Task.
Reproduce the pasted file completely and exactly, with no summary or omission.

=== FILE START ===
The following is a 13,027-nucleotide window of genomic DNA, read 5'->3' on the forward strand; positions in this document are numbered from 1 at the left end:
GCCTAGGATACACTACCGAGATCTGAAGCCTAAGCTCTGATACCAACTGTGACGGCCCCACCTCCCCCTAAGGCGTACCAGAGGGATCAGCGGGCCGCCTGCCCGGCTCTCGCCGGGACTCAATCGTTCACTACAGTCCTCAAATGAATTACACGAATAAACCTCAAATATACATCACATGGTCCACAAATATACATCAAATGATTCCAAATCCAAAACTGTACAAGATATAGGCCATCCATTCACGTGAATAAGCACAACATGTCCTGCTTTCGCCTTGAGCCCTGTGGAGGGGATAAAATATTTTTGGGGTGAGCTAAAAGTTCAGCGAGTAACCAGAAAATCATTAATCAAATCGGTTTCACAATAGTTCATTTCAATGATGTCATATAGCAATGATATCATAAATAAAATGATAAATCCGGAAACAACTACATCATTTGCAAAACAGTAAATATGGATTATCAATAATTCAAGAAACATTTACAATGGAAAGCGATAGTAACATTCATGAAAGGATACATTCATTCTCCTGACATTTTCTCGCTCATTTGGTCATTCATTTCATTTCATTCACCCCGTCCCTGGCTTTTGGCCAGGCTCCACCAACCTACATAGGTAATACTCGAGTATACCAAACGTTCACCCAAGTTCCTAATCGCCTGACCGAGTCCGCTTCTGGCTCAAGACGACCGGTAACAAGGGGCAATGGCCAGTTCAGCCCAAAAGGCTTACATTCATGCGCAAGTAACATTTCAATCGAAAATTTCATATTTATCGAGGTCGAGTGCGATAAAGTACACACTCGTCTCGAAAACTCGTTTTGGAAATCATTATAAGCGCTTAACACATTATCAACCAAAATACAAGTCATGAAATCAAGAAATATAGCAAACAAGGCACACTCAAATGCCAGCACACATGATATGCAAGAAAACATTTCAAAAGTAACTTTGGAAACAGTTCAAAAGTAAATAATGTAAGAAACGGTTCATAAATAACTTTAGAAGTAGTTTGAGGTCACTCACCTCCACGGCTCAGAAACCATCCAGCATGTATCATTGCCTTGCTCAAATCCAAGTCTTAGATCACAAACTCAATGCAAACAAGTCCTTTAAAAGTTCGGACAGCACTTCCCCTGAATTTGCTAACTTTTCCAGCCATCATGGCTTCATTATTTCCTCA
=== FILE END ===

The following is a 13,027-nucleotide window of genomic DNA, read 5'->3' on the forward strand; positions in this document are numbered from 1 at the left end:
GCCTAGGATACACTACCGAGATCTGAAGCCTAAGCTCTGATACCAACTGTGACGGCCCCACCTCCCCCTAAGGCGTACCAGAGGGATCAGCGGGCCGCCTGCCCGGCTCTCGCCGGGACTCAATCGTTCACTACAGTCCTCAAATGAATTACACGAATAAACCTCAAATATACATCACATGGTCCACAAATATACATCAAATGATTCCAAATCCAAAACTGTACAAGATATAGGCCATCCATTCACGTGAATAAGCACAACATGTCCTGCTTTCGCCTTGAGCCCTGTGGAGGGGATAAAATATTTTTGGGGTGAGCTAAAAGTTCAGCGAGTAACCAGAAAATCATTAATCAAATCGGTTTCACAATAGTTCATTTCAATGATGTCATATAGCAATGATATCATAAATAAAATGATAAATCCGGAAACAACTACATCATTTGCAAAACAGTAAATATGGATTATCAATAATTCAAGAAACATTTACAATGGAAAGCGATAGTAACATTCATGAAAGGATACATTCATTCTCCTGACATTTTCTCGCTCATTTGGTCATTCATTTCATTTCATTCACCCCGTCCCTGGCTTTTGGCCAGGCTCCACCAACCTACATAGGTAATACTCGAGTATACCAAACGTTCACCCAAGTTCCTAATCGCCTGACCGAGTCCGCTTCTGGCTCAAGACGACCGGTAACAAGGGGCAATGGCCAGTTCAGCCCAAAAGGCTTACATTCATGCGCAAGTAACATTTCAATCGAAAATTTCATATTTATCGAGGTCGAGTGCGATAAAGTACACACTCGTCTCGAAAACTCGTTTTGGAAATCATTATAAGCGCTTAACACATTATCAACCAAAATACAAGTCATGAAATCAAGAAATATAGCAAACAAGGCACACTCAAATGCCAGCACACATGATATGCAAGAAAACATTTCAAAAGTAACTTTGGAAACAGTTCAAAAGTAAATAATGTAAGAAACGGTTCATAAATAACTTTAGAAGTAGTTTGAGGTCACTCACCTCCACGGCTCAGAAACCATCCAGCATGTATCATTGCCTTGCTCAAATCCAAGTCTTAGATCACAAACTCAATGCAAACAAGTCCTTTAAAAGTTCGGACAGCACTTCCCCTGAATTTGCTAACTTTTCCAGCCATCATGGCTTCATTATTTCCTCA